How to set a Record

Space Modelling Tips

A. First to be in your mind

NEVER VIOLATE RULES AND REGULATIONS neither of your own country nor of a foreign country where you participate as a guest competitor. Ask first to find out what is necessary for making space models and flying them safely.

B. The most important for a spacemodeller


SAPPHIRE Space Models Developing Program

The SAPPHIRE is Spacemodelling development program launched in 1997. It consists of four Work Goups - WG 1- Rules changes and education, WG 2- Aerodynamics, ballistics and ground facilities, WG 3 - Model rocket engines and WG 4 – Publications and Education. Work groups are composed of approximately 40 technical experts from all over the world. They recommend new designs, materials, technical characteristics of models, new measuring equipment and methods etc.

Join the program by sending proposals or asking questions to SM S/C Chairman Srdjan Pelagic, Mise Dimitrijevica 21 apt 17, 21000 Novi Sad, Serbia or preferably by e-mail to srdjan.pelagic@gmail.com.

Find out more about the SAPPHIRE Space Models Developing Program.

S1X Calculation Programme


  • We are making available for downloading here the S1X calculation programme. Due to the overall size of the programme, it has been broken down into several parts.
  • This programme runs on Windows. There is no Mac or Linux version available at present.
  • Each part corresponds to the content of one of the directories of the programme.
  • The documents have been ZIP-compressed to reduce their size and therefore your download time. To uncompress the ZIP files, you need a programme such as Stuffit Expander (available for free)
  • After you have downloaded the ZIP files you need, put them in one directory (for example 'C:\S1X' ) and uncompress them. You are then ready to install the programme.
  • If you need any assistance to install or use the programme, send your questions to the CIAM Space Subcommittee or CIAM Space Modelling information list

BIG_BLUE  (31.94 kB)19 August 2011
contests  (11.26 kB)19 August 2011
docs  (127.67 kB)19 August 2011
rockets  (104.39 kB)19 August 2011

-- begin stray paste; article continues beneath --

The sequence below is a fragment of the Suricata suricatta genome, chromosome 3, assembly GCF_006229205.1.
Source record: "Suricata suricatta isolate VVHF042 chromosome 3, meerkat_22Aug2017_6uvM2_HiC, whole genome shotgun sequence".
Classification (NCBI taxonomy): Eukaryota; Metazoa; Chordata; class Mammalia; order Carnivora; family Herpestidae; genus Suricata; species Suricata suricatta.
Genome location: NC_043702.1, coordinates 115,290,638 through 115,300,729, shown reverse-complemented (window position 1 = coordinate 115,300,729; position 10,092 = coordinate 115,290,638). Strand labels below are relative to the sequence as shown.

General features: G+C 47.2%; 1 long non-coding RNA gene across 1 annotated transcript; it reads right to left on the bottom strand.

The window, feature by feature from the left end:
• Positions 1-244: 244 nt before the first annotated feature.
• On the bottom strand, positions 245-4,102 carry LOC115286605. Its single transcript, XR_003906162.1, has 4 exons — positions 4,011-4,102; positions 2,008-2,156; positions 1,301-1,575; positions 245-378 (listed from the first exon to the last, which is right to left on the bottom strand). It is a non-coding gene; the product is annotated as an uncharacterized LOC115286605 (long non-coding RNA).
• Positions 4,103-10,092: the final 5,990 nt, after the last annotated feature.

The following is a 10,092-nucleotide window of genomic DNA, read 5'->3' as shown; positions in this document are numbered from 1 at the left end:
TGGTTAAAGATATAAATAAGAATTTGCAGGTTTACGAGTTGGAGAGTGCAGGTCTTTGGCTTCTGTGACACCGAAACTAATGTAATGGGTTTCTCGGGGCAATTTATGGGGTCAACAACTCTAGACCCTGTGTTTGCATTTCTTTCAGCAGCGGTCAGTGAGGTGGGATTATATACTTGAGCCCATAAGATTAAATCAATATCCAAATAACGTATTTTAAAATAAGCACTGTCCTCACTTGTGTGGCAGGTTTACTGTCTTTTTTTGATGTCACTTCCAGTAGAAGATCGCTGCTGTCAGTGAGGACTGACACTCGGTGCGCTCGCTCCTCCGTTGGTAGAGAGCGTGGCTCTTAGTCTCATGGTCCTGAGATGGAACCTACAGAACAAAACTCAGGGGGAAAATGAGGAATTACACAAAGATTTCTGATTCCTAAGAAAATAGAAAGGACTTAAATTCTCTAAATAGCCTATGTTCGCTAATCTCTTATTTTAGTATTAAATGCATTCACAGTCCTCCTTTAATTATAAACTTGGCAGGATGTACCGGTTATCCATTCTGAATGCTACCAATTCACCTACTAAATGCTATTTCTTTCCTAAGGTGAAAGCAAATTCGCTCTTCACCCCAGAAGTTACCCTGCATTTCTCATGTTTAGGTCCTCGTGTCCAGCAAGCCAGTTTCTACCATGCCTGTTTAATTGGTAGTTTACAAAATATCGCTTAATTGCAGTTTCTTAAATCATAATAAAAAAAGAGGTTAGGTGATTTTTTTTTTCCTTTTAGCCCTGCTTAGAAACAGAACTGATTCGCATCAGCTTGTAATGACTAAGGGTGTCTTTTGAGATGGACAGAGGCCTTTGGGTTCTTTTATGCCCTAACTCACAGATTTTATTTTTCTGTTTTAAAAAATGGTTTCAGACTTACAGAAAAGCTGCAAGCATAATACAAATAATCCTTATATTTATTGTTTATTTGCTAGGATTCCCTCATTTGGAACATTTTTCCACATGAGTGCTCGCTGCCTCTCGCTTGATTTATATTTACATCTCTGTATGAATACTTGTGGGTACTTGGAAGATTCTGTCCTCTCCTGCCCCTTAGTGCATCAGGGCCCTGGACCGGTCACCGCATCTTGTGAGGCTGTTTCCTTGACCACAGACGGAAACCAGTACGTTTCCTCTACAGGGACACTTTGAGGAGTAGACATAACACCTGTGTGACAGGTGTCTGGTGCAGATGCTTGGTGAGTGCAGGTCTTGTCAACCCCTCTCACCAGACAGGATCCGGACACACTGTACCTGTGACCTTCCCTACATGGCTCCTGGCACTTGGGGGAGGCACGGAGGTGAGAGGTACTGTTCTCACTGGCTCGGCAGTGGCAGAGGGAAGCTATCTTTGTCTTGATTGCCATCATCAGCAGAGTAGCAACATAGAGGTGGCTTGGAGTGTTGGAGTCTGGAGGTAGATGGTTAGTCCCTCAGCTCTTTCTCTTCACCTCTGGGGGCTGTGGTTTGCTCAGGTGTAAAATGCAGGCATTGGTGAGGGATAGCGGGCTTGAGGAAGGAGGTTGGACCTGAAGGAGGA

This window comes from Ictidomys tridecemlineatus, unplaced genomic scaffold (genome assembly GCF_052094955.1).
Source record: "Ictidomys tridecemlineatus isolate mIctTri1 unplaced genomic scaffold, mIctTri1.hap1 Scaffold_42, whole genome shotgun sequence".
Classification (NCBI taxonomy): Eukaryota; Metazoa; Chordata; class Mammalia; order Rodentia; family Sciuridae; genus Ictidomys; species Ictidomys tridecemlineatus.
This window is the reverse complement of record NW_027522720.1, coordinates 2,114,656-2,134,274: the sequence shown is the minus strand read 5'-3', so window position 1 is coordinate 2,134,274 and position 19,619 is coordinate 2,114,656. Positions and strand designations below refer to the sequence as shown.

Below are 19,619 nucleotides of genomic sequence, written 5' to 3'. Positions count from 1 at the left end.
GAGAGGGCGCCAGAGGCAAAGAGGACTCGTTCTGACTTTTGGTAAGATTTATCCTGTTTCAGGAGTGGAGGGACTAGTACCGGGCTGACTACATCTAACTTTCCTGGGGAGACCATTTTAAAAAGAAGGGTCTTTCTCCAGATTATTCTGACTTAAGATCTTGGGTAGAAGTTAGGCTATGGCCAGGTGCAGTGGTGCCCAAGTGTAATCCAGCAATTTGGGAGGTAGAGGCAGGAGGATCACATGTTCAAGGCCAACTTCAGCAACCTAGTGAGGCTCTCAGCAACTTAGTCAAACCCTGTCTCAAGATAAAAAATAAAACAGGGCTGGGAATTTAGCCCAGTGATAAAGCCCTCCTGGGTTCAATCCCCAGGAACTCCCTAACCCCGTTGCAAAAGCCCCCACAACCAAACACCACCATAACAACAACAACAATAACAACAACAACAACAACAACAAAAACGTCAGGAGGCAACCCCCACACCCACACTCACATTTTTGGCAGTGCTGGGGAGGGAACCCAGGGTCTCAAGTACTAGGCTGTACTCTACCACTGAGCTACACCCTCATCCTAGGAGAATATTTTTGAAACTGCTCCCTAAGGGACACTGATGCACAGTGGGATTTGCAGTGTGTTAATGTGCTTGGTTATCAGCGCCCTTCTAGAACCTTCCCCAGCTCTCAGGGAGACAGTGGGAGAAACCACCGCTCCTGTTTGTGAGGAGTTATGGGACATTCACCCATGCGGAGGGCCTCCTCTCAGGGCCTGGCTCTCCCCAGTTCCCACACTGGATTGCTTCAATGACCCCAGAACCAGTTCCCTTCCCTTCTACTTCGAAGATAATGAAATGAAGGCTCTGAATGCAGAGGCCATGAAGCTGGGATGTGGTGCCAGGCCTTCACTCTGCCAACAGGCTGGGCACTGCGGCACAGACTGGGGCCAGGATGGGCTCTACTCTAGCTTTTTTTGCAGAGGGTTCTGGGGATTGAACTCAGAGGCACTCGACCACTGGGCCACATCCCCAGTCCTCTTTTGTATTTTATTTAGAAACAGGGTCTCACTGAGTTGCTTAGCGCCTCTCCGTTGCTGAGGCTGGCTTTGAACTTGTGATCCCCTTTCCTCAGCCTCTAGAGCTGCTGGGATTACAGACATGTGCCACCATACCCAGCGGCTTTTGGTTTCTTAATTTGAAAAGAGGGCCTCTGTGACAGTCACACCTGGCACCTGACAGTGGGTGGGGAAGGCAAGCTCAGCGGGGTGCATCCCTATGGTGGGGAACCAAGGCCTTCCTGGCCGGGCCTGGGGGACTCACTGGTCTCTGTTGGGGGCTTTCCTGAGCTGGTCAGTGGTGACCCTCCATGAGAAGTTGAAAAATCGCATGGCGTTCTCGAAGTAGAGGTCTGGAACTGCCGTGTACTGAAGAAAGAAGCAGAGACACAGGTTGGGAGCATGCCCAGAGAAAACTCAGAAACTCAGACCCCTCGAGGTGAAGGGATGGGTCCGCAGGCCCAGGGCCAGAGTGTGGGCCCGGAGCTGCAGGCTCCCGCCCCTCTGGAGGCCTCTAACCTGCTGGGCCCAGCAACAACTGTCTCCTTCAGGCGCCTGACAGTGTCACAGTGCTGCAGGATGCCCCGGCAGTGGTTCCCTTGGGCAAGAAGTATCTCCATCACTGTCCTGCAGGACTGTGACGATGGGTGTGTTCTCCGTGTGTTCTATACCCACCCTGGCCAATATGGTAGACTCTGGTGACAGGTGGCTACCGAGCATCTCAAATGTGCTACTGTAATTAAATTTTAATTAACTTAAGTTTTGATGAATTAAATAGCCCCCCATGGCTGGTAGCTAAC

S1X  (1.40 MB)19 August 2011
S1X_AC_E  (56.92 kB)19 August 2011
SETUP16  (2.88 MB)19 August 2011
SETUP32  (3.58 MB)19 August 2011

2013 Space Models World Cup Instructions

1. FAI Sporting Code
2. Space Models Competition Classes
3. FAI Sporting Calendar
4. Information Bulletins
5. Standard of Organisation
6. Checking of Sporting Licences
7. Eligible countries
8. Results Tables
9. Jury Report
10. Organisers - Return of Results
11. Current Placing Lists
12. World Cup Diplomas and Medals

1. FAI Sporting Code

FAI Sporting Code, Part 4, Volumes ABR and SM, Edition January 1, 2013 shall be used to organize and conduct Space Models World Cup Events in 2013. They can be downloaded from the Document page.

2. Space Models Competition Classes

Space Models Competition Classes, according the FAI Sporting Code, Section 4, Volume SM, Annex 3 are: S4A, S6A, S7, S8E/P and S9A. Usually after World Cup classes at the same contest are scheduled some other classes like S3A or S1B as Open International – Non World Cup events.

3. FAI Sporting Calendar

The FAI Sporting Calendar for Space Models Events is published at the FAI Event Page.

  1. If you wish to get more details on a specific event click at the title of this event (blue letters).
  2. If you need to do any changes in relation to your event – contact the SM SC Chairman by email.
  3. Important changes if approved shall be published in the FAI Sporting Calendar and also distributed to all World Cup organizers by a Circular Email.
  4. The organizers are not allowed to organize events out of the published FAI Calendar. If such an event is organized it shall neither be ranked according to the FAI rules nor the participants awarded with any World Cup or SMIR (Space Models International Ranking) points.

4. Information Bulletins

Information Bulletins for all World Cup or Open International SM events should contain data on:

  1. Name of the contest,
  2. Venue,
  3. Dates,
  4. Contest Classes,
  5. Jury and Judges,
  6. Entry fee,
  7. Accommodation and Catering,
  8. Time-table,
  9. Awards,
  10. Transportation
  11. Organizer contact details,
  12. Entry form with deadline for application.

Entry form shall contain also:

  1. Name, address of the applicant organisation, mailing address, email address, phones and name of contact person;
  2. List of sportsmen to enter the contest with data:
    1. Name of sportsmen
    2. FAI License Number
    3. Year of birth
    4. Classes to enter
    5. Radio frequencies of the RC equipment
    6. Request for accommodation and food. As a guide how to produce this document you can look at SC4 Volume ABR Annex A.1.b. Information Bulletin should be sent in e-form to the SM SC Chairman and also distributed not later than 30 days before the event.

5. Standard of Organisation

Note that World Cup contests are expected to be run to a high standard. The CIAM Bureau has agreed that events which are not run in accordance to the Sporting Code will not be included in the World Cup for the following year. As a guideline to achieving necessary organization standards may be used FAI SC4 Volume ABR par. B.12 – Space Models.

6. Checking of Sporting Licences